However after a further review carried out this month (October 2014) Estyn says St Cyres Comprehensive School is judged to have made “good progress in respect of the key issues for action” and that no further inspection visits are to be carried out in relation to the 2013  inspection.

Headteacher Dr Jonathan Hicks with some of his many  successful pupils at St Cyres who's exam performance indicated the school's performance was being turned around

Headteacher Dr Jonathan Hicks with some of his many successful pupils at St Cyres whose exam performances indicated the school’s performance was being turned around.

This year the GCSE results turned out to be the best-ever in the entire history of St Cyres. The school’s benchmark “Level 2 Plus”score (which comprises the percentage of pupils getting at least 5 GCSE passes including English and Maths) rose from only 49% last year to 61% this year – an increase which the school described as “truly phenomenal” .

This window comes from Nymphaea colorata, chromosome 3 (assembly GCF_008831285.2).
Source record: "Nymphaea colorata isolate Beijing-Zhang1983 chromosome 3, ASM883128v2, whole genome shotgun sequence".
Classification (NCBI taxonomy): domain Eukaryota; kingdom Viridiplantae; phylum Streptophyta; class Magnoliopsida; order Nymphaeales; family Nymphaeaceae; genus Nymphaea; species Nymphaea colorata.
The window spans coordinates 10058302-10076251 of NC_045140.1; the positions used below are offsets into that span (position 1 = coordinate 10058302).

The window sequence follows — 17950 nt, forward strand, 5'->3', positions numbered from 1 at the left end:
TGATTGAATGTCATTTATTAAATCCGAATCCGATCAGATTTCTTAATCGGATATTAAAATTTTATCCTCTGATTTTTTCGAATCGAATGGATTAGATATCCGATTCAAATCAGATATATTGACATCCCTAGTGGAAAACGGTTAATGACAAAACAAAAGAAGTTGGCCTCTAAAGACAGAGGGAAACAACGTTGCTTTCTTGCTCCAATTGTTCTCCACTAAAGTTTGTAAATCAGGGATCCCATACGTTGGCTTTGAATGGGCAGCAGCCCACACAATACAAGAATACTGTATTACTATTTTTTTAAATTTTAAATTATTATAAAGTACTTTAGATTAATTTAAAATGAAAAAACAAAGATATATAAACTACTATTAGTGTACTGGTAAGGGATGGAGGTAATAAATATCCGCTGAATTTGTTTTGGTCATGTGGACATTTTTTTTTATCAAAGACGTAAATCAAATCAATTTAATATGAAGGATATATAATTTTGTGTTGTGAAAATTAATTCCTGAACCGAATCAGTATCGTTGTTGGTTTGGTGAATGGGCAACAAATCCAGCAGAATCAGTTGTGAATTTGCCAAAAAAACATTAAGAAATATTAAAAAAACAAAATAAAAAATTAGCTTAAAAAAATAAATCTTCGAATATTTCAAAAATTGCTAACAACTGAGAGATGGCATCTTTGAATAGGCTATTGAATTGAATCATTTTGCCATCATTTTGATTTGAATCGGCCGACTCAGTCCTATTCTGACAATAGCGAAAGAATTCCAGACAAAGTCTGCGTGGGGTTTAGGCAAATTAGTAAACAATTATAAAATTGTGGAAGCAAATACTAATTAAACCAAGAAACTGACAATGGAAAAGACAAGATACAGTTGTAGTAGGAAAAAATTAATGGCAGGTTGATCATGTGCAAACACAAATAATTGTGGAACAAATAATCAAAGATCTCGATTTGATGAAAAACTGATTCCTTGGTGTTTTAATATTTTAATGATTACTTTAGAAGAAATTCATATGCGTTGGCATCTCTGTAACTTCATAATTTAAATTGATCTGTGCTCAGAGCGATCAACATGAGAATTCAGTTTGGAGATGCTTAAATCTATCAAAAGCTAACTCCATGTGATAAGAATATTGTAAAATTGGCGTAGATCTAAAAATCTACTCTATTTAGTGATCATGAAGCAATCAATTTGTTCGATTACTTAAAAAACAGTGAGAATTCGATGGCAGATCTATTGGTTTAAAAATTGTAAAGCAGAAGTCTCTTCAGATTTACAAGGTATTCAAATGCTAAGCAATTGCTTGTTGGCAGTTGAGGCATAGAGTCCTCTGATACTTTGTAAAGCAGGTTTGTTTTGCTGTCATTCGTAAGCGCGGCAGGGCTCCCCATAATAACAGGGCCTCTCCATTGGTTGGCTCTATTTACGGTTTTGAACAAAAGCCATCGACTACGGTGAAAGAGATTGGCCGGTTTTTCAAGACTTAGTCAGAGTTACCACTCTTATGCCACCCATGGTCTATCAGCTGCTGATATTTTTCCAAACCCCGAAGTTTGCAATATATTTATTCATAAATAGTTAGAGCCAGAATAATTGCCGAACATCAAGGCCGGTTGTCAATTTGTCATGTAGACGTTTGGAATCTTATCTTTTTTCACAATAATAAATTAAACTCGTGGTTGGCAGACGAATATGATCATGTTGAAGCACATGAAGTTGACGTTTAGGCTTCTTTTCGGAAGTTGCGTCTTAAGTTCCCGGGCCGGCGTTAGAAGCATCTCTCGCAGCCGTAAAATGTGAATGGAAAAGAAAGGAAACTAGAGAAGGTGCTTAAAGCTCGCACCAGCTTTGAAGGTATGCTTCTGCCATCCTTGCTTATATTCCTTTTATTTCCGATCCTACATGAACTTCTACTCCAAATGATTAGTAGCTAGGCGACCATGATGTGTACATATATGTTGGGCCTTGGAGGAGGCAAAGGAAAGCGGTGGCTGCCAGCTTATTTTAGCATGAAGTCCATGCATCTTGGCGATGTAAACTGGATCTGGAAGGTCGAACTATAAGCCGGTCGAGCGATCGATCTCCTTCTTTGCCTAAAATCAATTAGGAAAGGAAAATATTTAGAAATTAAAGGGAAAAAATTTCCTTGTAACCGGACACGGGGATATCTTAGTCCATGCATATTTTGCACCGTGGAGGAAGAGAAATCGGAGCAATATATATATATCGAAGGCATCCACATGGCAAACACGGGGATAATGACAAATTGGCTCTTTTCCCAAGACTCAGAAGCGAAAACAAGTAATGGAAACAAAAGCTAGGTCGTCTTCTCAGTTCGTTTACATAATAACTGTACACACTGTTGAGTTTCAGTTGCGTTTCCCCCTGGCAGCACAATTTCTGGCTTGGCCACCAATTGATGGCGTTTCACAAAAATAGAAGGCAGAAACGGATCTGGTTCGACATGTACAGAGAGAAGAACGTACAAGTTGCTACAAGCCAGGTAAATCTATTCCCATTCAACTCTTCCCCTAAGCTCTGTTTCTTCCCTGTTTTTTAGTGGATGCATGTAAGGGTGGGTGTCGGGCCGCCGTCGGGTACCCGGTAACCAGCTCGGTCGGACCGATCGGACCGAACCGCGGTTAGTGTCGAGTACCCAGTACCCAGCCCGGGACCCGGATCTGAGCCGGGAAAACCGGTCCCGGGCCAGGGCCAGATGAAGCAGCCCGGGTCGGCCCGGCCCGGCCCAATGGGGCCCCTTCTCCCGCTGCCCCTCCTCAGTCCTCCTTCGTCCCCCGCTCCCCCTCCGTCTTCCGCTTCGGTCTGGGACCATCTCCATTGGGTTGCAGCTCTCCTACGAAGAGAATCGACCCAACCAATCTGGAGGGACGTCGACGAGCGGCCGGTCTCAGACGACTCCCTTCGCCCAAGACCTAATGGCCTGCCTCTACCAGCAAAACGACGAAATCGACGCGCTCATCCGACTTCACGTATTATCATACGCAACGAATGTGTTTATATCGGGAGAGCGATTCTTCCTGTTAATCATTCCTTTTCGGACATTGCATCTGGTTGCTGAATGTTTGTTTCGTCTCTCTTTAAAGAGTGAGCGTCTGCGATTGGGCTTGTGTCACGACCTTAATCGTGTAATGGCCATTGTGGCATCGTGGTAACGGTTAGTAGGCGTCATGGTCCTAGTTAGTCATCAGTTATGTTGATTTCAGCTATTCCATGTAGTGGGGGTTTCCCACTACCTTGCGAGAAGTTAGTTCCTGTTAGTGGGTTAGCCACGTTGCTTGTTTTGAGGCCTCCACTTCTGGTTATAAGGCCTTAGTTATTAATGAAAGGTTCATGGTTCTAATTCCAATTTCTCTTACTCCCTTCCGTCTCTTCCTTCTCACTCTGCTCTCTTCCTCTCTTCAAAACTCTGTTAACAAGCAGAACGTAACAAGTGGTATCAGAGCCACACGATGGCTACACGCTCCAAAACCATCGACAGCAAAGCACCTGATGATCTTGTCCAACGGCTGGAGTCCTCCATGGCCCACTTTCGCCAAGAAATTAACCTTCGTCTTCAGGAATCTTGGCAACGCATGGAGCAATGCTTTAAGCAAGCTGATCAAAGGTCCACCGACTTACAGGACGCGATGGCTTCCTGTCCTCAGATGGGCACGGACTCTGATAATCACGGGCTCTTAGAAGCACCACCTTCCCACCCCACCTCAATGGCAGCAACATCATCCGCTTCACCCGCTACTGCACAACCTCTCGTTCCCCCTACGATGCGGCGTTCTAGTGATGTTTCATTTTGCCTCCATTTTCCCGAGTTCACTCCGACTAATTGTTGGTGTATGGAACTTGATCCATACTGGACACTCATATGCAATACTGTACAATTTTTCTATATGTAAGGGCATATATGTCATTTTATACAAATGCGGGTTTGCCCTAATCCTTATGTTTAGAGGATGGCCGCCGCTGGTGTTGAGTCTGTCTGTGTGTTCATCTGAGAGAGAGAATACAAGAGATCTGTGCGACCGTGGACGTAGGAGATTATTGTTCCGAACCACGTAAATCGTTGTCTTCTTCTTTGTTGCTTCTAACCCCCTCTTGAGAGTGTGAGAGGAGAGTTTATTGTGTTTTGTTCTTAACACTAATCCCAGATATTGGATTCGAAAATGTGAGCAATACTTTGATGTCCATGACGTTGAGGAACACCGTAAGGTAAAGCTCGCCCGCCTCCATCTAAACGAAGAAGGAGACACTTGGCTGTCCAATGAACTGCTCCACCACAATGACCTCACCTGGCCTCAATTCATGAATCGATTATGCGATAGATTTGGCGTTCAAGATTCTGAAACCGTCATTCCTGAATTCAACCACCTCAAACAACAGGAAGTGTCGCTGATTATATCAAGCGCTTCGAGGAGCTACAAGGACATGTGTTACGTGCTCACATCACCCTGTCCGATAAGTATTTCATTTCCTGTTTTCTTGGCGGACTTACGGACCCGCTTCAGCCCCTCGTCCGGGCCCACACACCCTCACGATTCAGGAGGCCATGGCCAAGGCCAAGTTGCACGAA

At A Level the results at St Cyres exceeded nationally-set targets with 41% of students receiving grades between A Star and A, 83% of students achieving results between A Star and Grade C , 98% of St Cyres sixth formers being  awarded the Advanced Welsh Baccalaureate and 99% of pupils achieving  results in the range from A Star to Grade E. As Grade E is a pass grade, it meant  only 1% of the non-selective school’s roll had failed.

On Monday next week the Vale of Glamorgan Council’s ‘cabinet’ will be told that St Cyres is “making very good progress” and is “no longer subject” to the warning letter the council had sent to the school last year.